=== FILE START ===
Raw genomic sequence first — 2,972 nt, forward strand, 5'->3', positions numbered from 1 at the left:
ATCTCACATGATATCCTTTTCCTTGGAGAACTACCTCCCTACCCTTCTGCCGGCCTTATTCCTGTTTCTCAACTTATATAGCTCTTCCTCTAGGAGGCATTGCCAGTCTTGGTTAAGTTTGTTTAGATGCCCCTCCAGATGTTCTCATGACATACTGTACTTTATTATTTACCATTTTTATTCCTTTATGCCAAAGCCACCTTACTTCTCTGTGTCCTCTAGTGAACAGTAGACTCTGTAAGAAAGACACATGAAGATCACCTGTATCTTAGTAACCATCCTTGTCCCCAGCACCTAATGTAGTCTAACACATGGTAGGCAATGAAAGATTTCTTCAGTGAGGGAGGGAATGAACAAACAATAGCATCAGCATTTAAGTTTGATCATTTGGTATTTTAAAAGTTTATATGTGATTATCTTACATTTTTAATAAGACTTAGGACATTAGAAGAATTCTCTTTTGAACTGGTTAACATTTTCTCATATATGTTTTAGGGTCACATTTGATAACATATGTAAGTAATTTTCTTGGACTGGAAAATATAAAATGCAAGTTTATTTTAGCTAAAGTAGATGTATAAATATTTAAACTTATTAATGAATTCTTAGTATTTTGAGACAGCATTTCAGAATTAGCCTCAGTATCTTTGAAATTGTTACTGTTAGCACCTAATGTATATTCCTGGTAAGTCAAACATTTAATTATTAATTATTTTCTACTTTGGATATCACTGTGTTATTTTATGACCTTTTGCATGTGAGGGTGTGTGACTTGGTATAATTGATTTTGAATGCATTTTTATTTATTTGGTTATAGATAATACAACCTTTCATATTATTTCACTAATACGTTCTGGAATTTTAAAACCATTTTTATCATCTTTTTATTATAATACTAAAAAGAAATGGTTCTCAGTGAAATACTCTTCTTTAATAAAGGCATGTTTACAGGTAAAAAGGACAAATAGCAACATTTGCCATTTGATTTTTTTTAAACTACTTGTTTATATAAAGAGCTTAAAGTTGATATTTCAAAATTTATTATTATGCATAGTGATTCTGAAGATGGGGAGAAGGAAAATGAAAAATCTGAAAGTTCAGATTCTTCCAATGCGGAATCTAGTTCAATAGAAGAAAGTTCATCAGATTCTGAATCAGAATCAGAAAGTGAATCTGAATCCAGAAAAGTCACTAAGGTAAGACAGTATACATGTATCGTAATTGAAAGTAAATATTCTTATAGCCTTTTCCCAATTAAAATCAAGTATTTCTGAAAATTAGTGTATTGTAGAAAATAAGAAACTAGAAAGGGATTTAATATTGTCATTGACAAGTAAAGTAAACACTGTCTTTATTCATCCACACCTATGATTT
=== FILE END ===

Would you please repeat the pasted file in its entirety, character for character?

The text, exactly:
Raw genomic sequence first — 2,972 nt, forward strand, 5'->3', positions numbered from 1 at the left:
ATCTCACATGATATCCTTTTCCTTGGAGAACTACCTCCCTACCCTTCTGCCGGCCTTATTCCTGTTTCTCAACTTATATAGCTCTTCCTCTAGGAGGCATTGCCAGTCTTGGTTAAGTTTGTTTAGATGCCCCTCCAGATGTTCTCATGACATACTGTACTTTATTATTTACCATTTTTATTCCTTTATGCCAAAGCCACCTTACTTCTCTGTGTCCTCTAGTGAACAGTAGACTCTGTAAGAAAGACACATGAAGATCACCTGTATCTTAGTAACCATCCTTGTCCCCAGCACCTAATGTAGTCTAACACATGGTAGGCAATGAAAGATTTCTTCAGTGAGGGAGGGAATGAACAAACAATAGCATCAGCATTTAAGTTTGATCATTTGGTATTTTAAAAGTTTATATGTGATTATCTTACATTTTTAATAAGACTTAGGACATTAGAAGAATTCTCTTTTGAACTGGTTAACATTTTCTCATATATGTTTTAGGGTCACATTTGATAACATATGTAAGTAATTTTCTTGGACTGGAAAATATAAAATGCAAGTTTATTTTAGCTAAAGTAGATGTATAAATATTTAAACTTATTAATGAATTCTTAGTATTTTGAGACAGCATTTCAGAATTAGCCTCAGTATCTTTGAAATTGTTACTGTTAGCACCTAATGTATATTCCTGGTAAGTCAAACATTTAATTATTAATTATTTTCTACTTTGGATATCACTGTGTTATTTTATGACCTTTTGCATGTGAGGGTGTGTGACTTGGTATAATTGATTTTGAATGCATTTTTATTTATTTGGTTATAGATAATACAACCTTTCATATTATTTCACTAATACGTTCTGGAATTTTAAAACCATTTTTATCATCTTTTTATTATAATACTAAAAAGAAATGGTTCTCAGTGAAATACTCTTCTTTAATAAAGGCATGTTTACAGGTAAAAAGGACAAATAGCAACATTTGCCATTTGATTTTTTTTAAACTACTTGTTTATATAAAGAGCTTAAAGTTGATATTTCAAAATTTATTATTATGCATAGTGATTCTGAAGATGGGGAGAAGGAAAATGAAAAATCTGAAAGTTCAGATTCTTCCAATGCGGAATCTAGTTCAATAGAAGAAAGTTCATCAGATTCTGAATCAGAATCAGAAAGTGAATCTGAATCCAGAAAAGTCACTAAGGTAAGACAGTATACATGTATCGTAATTGAAAGTAAATATTCTTATAGCCTTTTCCCAATTAAAATCAAGTATTTCTGAAAATTAGTGTATTGTAGAAAATAAGAAACTAGAAAGGGATTTAATATTGTCATTGACAAGTAAAGTAAACACTGTCTTTATTCATCCACACCTATGATTT